Various ecological niches have been reported to support biofilm-forming A. baumannii. Bacterial cells of A. baumannii demonstrated strong biofilm formation in skin and soft-tissue infections, as well as in wounds and on occlusive dressings.18 A. baumannii biofilm communities were also observed on abiotic surfaces, including health care-associated equipment (endotracheal tubes), as well as polycarbonate and stainless steel.18
Bacterial isolates from urinary catheters, hospitalized patients in ICUs, and the environment are among the top biofilm producers.19,20 A. baumannii recovered from blood, urine, sputum, catheters, cerebrospinal fluid, bronchoalveolar lavage, exudates, and burned skin were equally shown to produce biofilms.21 Environmental isolates collected from patients’ rooms at Federal University of Uberlandia Hospital in Brazil were also reported to produce biofilm.22 These may suggest that the source of microbial cells may have a great impact on the capacity of the cells to produce biofilm.
Studies have reported the influence of environmental factors, strain location, and ecological niche on the distribution and capacity of bacterial strains to produce biofilm.23 Although biofilm-producing bacteria exist in various environments and habitats, biofilm-forming A. baumannii exist almost exclusively in hospital environments. Within the same hospital, bacteria at a specific location may produce more biofilm than in another location. For instance, a statistically significant difference was observed between biofilm producers in surgical and medical wards (P<0.05) and the groups (P<0.05) despite the bacteria are of similar strain.23 Skin ulceration has been reported to harbor A. baumannii strains with biofilm-producing property which has been related to the major virulence factors, promoting bacterial persistence and chronicity in a separate and specific manner different from multidrug resistant (MDR) phenotypes.25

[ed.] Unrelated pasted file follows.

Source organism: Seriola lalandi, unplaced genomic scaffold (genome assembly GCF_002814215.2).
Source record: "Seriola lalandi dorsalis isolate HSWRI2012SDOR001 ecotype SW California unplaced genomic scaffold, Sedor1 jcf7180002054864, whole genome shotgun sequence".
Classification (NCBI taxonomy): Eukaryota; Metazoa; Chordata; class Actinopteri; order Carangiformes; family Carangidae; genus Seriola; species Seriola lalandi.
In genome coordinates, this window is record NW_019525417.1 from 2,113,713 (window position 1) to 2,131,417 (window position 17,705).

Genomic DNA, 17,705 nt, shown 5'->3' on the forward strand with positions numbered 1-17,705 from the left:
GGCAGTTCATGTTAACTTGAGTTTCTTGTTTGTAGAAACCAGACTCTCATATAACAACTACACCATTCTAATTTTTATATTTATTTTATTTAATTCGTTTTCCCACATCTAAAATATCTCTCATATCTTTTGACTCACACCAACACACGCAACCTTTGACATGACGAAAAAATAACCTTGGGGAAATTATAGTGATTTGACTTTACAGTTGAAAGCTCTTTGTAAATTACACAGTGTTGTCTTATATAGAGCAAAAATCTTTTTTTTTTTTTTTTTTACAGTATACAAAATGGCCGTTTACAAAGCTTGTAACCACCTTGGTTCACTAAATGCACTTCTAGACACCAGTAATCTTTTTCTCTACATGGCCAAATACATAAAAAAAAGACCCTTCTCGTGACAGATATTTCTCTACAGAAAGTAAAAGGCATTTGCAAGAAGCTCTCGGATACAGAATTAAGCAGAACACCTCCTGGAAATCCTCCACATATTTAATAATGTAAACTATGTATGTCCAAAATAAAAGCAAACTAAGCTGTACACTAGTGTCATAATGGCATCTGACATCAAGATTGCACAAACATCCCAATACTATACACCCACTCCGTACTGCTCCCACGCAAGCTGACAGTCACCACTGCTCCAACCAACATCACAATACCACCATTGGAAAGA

It was observed that transposition of insertion sequence (IS) elements influenced the ability of bacteria to overcome environmental challenges and adapt to new environmental niches,26,27 and this can, therefore, be a contributing factor to the existence of biofilm-specific strains in particular environments.
Effect of polymicrobial existence